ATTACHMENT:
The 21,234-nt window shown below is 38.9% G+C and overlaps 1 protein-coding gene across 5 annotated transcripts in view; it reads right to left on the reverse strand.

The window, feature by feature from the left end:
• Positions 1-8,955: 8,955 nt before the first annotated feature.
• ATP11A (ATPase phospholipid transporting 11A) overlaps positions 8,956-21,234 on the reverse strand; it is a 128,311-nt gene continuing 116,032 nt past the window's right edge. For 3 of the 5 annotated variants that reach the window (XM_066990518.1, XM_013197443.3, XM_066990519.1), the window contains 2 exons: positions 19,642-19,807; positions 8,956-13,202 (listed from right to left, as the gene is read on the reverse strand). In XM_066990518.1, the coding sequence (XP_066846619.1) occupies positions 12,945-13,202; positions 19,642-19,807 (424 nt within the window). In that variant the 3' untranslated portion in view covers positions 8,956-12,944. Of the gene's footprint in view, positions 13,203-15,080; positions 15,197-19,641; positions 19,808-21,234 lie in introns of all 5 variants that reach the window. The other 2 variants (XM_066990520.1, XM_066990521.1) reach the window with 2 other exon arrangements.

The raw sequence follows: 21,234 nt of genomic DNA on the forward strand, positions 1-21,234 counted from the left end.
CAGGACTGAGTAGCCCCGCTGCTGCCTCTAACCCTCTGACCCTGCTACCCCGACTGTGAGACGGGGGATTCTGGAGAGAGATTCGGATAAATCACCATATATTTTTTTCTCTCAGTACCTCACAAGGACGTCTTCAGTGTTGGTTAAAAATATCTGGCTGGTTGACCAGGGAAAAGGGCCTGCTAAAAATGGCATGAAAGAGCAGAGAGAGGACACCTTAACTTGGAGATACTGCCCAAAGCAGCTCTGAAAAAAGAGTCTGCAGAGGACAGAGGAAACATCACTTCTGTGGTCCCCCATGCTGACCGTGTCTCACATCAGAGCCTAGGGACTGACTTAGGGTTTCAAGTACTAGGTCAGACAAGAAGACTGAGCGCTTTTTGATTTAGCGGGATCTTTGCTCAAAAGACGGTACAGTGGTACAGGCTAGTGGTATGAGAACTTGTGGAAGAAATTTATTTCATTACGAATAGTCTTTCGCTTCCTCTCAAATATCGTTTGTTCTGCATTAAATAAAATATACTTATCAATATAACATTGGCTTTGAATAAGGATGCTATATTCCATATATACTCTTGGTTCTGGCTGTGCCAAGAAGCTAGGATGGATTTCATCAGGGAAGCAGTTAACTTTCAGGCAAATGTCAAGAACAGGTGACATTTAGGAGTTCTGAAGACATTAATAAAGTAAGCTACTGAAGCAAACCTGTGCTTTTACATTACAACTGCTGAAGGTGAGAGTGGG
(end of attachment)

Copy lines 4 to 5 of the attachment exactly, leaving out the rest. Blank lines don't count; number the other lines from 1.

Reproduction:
• ATP11A (ATPase phospholipid transporting 11A) overlaps positions 8,956-21,234 on the reverse strand; it is a 128,311-nt gene continuing 116,032 nt past the window's right edge. For 3 of the 5 annotated variants that reach the window (XM_066990518.1, XM_013197443.3, XM_066990519.1), the window contains 2 exons: positions 19,642-19,807; positions 8,956-13,202 (listed from right to left, as the gene is read on the reverse strand). In XM_066990518.1, the coding sequence (XP_066846619.1) occupies positions 12,945-13,202; positions 19,642-19,807 (424 nt within the window). In that variant the 3' untranslated portion in view covers positions 8,956-12,944. Of the gene's footprint in view, positions 13,203-15,080; positions 15,197-19,641; positions 19,808-21,234 lie in introns of all 5 variants that reach the window. The other 2 variants (XM_066990520.1, XM_066990521.1) reach the window with 2 other exon arrangements.

The raw sequence follows: 21,234 nt of genomic DNA on the forward strand, positions 1-21,234 counted from the left end.